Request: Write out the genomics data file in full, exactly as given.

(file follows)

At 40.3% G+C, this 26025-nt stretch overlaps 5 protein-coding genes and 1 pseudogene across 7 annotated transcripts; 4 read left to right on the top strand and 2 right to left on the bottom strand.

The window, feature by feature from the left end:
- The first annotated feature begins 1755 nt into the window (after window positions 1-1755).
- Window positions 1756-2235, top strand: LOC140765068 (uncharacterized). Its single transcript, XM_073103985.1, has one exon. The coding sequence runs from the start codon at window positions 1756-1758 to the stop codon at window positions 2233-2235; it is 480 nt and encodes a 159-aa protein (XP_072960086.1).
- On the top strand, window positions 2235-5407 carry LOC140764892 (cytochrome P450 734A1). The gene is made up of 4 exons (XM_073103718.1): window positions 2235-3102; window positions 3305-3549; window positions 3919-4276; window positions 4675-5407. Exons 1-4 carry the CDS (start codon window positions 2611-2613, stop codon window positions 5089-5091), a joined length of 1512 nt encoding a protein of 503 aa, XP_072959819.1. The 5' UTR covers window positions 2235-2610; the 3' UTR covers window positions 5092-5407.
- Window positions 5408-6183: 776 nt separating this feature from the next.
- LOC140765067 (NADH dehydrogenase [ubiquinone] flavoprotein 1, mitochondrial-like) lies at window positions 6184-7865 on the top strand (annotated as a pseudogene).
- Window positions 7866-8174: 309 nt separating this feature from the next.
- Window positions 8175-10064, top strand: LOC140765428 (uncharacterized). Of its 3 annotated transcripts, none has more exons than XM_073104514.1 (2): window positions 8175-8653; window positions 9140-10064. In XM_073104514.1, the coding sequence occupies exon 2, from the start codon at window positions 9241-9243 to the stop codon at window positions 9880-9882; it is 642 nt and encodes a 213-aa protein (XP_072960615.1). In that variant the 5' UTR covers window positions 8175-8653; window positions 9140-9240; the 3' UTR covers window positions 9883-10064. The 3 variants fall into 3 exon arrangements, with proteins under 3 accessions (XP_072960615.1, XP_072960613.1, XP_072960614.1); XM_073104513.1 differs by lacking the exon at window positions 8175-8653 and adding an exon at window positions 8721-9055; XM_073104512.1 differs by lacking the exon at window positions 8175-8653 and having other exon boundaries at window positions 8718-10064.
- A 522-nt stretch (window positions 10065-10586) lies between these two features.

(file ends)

At 40.3% G+C, this 26025-nt stretch overlaps 5 protein-coding genes and 1 pseudogene across 7 annotated transcripts; 4 read left to right on the top strand and 2 right to left on the bottom strand.

The window, feature by feature from the left end:
- The first annotated feature begins 1755 nt into the window (after window positions 1-1755).
- Window positions 1756-2235, top strand: LOC140765068 (uncharacterized). Its single transcript, XM_073103985.1, has one exon. The coding sequence runs from the start codon at window positions 1756-1758 to the stop codon at window positions 2233-2235; it is 480 nt and encodes a 159-aa protein (XP_072960086.1).
- On the top strand, window positions 2235-5407 carry LOC140764892 (cytochrome P450 734A1). The gene is made up of 4 exons (XM_073103718.1): window positions 2235-3102; window positions 3305-3549; window positions 3919-4276; window positions 4675-5407. Exons 1-4 carry the CDS (start codon window positions 2611-2613, stop codon window positions 5089-5091), a joined length of 1512 nt encoding a protein of 503 aa, XP_072959819.1. The 5' UTR covers window positions 2235-2610; the 3' UTR covers window positions 5092-5407.
- Window positions 5408-6183: 776 nt separating this feature from the next.
- LOC140765067 (NADH dehydrogenase [ubiquinone] flavoprotein 1, mitochondrial-like) lies at window positions 6184-7865 on the top strand (annotated as a pseudogene).
- Window positions 7866-8174: 309 nt separating this feature from the next.
- Window positions 8175-10064, top strand: LOC140765428 (uncharacterized). Of its 3 annotated transcripts, none has more exons than XM_073104514.1 (2): window positions 8175-8653; window positions 9140-10064. In XM_073104514.1, the coding sequence occupies exon 2, from the start codon at window positions 9241-9243 to the stop codon at window positions 9880-9882; it is 642 nt and encodes a 213-aa protein (XP_072960615.1). In that variant the 5' UTR covers window positions 8175-8653; window positions 9140-9240; the 3' UTR covers window positions 9883-10064. The 3 variants fall into 3 exon arrangements, with proteins under 3 accessions (XP_072960615.1, XP_072960613.1, XP_072960614.1); XM_073104513.1 differs by lacking the exon at window positions 8175-8653 and adding an exon at window positions 8721-9055; XM_073104512.1 differs by lacking the exon at window positions 8175-8653 and having other exon boundaries at window positions 8718-10064.
- A 522-nt stretch (window positions 10065-10586) lies between these two features.